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Macron's strategy to become the best brand in Europe

It has been the leading sports brand in Italy for years and there must be a reason for this

Macron's strategy to become the best brand in Europe It has been the leading sports brand in Italy for years and there must be a reason for this

If there is one brand that has climbed position after position in recent years, until it quietly and unexpectedly arrives in the European top three, that brand is certainly Macron. The figures speak for themselves: according to the "Club licensing benchmarking report" financial year 2019, published by UEFA at the beginning of 2020, Macron is the third most important brand, just behind the giants Nike and adidas, with a market share of 10%. A surprising result for a brand that in recent years has had the merit of breaking the hegemony of adidas and becoming the official supplier of referee uniforms for all UEFA competitions, an action that will not have a huge economic return but will certainly have an image. Despite the pandemic, Macron has opened a new, sustainable 55,000 square metre headquarters near Bologna, the full expression of its new 'green' philosophy 'Macron 4 The Planet'. Over the years, the brand has followed a very different strategy to its current competitors, focusing more on smaller clubs, avoiding sponsorship of individual athletes and diversifying its investments in various sports in addition to football.

The particularity of the Emilia-based brand's roster is the type of teams: most are medium or small clubs that cannot aspire to an elite contract with a big brand, but neither do they want to settle for a basic supply. The most obvious example is Verona, who during their sponsorship with Nike only wore standard template models for years. But Verona is just the latest addition to a long list of clubs that have been snapped up by PUMA, adidas and Nike in recent years, including Levante, Cadiz, Reading, Nottingham Forest and Blackburn to name but a few. If until last season there wasn't much experimentalism in Macron's patterns, from this season the approach seems to have changed and the new jerseys presented are proof of that. Patterns and textures inspired by architecture, like the Bologna shirt, a tribute to the city and its symbols: the Two Towers and the bricks. From this year all kits are made of Eco-Softlock fabric, made from recycled plastic, as pointed out in Lazio's revised presentation.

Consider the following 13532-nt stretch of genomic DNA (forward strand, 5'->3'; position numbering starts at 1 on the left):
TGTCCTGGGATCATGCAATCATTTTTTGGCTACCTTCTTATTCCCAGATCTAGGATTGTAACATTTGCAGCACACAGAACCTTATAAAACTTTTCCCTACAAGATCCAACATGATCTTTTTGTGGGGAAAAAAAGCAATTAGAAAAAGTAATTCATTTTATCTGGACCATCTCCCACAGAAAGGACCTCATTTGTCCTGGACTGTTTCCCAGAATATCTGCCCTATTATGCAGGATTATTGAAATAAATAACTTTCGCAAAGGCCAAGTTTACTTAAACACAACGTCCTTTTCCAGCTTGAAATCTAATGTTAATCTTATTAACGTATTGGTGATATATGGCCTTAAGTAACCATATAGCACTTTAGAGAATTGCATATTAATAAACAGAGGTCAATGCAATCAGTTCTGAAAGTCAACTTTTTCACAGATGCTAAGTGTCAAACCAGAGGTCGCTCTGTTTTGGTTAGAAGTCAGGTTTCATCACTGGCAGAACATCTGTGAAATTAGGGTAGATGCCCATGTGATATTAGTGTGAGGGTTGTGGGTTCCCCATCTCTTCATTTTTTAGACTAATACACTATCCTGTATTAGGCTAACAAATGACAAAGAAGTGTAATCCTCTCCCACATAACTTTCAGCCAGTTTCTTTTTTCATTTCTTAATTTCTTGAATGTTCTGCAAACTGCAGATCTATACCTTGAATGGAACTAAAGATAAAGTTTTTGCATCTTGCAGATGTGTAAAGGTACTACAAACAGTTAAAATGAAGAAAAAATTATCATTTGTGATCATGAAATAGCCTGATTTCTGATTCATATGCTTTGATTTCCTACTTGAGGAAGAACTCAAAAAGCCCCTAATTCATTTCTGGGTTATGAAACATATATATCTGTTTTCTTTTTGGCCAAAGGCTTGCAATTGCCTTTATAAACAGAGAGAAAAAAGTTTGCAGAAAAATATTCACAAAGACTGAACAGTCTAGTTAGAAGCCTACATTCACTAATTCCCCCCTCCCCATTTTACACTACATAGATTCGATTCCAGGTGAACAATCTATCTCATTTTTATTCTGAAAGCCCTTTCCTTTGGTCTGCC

Macron, unlike the many brands that have tried to challenge the duopoly of Nike and adidas in recent years, such as New Balance and PUMA, has renounced lifestyle products and great testimonials, focusing exclusively on performance. Unlike PUMA and New Balance, the Italian brand has never tried to wrest big athletes from the competition (see Neymar or Sterling who moved from Nike to PUMA and New Balance) a move consistent with the company's core business. Representing themselves autonomously is something that the big sports brands have already been doing radically in recent years, slowly moving away from the figure of the testimonial and focusing more on the collective. This is a key that has helped Macron, as can already be seen, to expand in terms of contacts and territory but not in terms of status, doing perhaps too little to improve positioning and reputation.

Rewinding and going back in time, only jerseys such as Napoli's camo jersey, Lazio's flagship jersey from the 2014-15 season or the total black jersey from the following season, Real Sociedad's third jersey from 2019-20, Bologna's third kit from 2018/19 or Sporting Lisbon's away jersey from this season represent the only brave attempts to break a pattern that has so far always remained monotonous and a design idea that is far too basic. Courageous attempts but which have not always achieved the desired or at least sought-after popularity. This year, even though the brand has not changed its philosophy, it seems to have embarked on a new path starting with the first jerseys, breaking away from the anonymity that hovers around the symbol that identifies Macron, linking up with various trends such as the architectural one launched by PUMA Football a few years ago with the third Italy jersey, inspired by the Renaissance movement. Like the Verona shirt this year dedicated to Dante Alighieri, which demonstrates the transversal nature of the brand, capable of keeping up with the times and venturing into other areas that are not strictly footballing without at the same time distorting the image of the club. 

A plan of action that may or may not be convincing, but Macron is one of the Italian excellences in sportswear and this year confirms once again that it is the tech brand with the largest number of clubs in the top Italian league. A new rise that bodes well, hoping that the textures and designs we've seen so far are just an appetizer for something much bigger.